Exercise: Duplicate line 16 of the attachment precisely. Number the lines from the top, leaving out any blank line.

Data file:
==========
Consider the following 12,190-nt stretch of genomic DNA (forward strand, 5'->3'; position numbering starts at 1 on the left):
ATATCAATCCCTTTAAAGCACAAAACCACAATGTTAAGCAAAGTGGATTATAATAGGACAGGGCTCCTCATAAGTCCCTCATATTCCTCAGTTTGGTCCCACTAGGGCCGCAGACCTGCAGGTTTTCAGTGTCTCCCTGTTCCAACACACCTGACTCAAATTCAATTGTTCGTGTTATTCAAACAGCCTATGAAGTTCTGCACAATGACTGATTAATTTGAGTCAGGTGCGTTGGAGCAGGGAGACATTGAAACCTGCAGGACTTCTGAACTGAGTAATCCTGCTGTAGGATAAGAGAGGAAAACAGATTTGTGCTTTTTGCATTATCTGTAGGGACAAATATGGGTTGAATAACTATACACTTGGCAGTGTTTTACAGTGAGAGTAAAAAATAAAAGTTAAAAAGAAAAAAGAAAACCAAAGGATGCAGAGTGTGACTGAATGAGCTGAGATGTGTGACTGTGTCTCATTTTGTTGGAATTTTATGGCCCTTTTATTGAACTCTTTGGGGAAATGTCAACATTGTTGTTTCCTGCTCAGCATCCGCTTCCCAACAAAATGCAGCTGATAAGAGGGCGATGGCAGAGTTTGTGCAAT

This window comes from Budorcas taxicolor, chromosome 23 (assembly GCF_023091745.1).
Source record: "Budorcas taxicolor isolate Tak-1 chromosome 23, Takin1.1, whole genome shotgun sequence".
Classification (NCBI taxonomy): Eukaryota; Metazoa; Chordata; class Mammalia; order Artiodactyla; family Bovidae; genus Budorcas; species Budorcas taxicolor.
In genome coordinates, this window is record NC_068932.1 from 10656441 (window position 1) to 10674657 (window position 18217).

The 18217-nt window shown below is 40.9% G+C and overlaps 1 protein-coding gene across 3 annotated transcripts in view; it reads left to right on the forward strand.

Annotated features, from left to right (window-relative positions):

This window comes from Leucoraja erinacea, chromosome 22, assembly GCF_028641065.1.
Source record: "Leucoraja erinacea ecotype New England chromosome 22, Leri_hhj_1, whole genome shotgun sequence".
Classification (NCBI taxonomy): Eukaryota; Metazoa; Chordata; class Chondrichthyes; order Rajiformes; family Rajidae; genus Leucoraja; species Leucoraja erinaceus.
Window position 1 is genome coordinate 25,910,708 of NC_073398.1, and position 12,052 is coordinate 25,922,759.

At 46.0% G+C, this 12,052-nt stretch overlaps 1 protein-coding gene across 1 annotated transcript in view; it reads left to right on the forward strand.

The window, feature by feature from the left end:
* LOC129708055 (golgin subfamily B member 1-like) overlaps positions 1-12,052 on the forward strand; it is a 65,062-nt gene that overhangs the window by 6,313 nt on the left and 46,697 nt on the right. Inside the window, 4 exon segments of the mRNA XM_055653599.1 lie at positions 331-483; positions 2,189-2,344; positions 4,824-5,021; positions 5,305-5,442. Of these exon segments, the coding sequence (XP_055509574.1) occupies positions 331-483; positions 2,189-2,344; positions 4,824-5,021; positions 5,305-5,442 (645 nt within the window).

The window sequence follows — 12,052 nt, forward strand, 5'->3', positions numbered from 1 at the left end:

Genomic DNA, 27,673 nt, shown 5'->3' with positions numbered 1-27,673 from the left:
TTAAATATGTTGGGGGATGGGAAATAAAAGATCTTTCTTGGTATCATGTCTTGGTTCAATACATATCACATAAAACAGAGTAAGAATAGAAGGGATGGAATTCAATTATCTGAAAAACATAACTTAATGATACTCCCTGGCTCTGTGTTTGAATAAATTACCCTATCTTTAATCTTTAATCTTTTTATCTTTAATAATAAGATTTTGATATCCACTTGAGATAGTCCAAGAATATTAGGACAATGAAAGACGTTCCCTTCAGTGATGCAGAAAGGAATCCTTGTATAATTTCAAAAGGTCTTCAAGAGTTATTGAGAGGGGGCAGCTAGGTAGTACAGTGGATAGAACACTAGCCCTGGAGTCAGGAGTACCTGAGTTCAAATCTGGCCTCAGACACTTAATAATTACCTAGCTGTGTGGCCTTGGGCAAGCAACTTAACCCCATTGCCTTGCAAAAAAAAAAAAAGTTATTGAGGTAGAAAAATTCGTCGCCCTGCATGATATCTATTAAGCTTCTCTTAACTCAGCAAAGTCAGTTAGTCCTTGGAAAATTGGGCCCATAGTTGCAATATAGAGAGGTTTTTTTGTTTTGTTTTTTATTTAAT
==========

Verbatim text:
The window sequence follows — 12,052 nt, forward strand, 5'->3', positions numbered from 1 at the left end: